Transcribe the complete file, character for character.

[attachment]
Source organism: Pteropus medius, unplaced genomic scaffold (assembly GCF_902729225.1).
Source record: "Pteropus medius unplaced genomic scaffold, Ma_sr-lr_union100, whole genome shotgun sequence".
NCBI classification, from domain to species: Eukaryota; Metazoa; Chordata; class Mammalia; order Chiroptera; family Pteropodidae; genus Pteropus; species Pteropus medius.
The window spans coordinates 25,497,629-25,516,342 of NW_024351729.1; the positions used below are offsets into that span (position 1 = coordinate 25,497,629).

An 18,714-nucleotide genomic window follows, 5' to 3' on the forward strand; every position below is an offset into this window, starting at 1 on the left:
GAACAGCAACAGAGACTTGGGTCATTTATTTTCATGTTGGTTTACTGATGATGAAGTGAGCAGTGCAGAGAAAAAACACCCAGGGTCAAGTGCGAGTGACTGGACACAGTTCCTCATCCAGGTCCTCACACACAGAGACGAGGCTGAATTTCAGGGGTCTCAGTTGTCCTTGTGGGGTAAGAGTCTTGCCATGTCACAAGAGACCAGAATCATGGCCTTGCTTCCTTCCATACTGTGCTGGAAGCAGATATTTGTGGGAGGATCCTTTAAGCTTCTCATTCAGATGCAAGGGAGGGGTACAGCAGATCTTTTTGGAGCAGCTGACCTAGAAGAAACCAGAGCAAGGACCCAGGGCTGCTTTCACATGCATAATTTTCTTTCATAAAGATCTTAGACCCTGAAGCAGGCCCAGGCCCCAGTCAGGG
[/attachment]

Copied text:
Source organism: Pteropus medius, unplaced genomic scaffold (assembly GCF_902729225.1).
Source record: "Pteropus medius unplaced genomic scaffold, Ma_sr-lr_union100, whole genome shotgun sequence".
NCBI classification, from domain to species: Eukaryota; Metazoa; Chordata; class Mammalia; order Chiroptera; family Pteropodidae; genus Pteropus; species Pteropus medius.
The window spans coordinates 25,497,629-25,516,342 of NW_024351729.1; the positions used below are offsets into that span (position 1 = coordinate 25,497,629).

An 18,714-nucleotide genomic window follows, 5' to 3' on the forward strand; every position below is an offset into this window, starting at 1 on the left:
GAACAGCAACAGAGACTTGGGTCATTTATTTTCATGTTGGTTTACTGATGATGAAGTGAGCAGTGCAGAGAAAAAACACCCAGGGTCAAGTGCGAGTGACTGGACACAGTTCCTCATCCAGGTCCTCACACACAGAGACGAGGCTGAATTTCAGGGGTCTCAGTTGTCCTTGTGGGGTAAGAGTCTTGCCATGTCACAAGAGACCAGAATCATGGCCTTGCTTCCTTCCATACTGTGCTGGAAGCAGATATTTGTGGGAGGATCCTTTAAGCTTCTCATTCAGATGCAAGGGAGGGGTACAGCAGATCTTTTTGGAGCAGCTGACCTAGAAGAAACCAGAGCAAGGACCCAGGGCTGCTTTCACATGCATAATTTTCTTTCATAAAGATCTTAGACCCTGAAGCAGGCCCAGGCCCCAGTCAGGG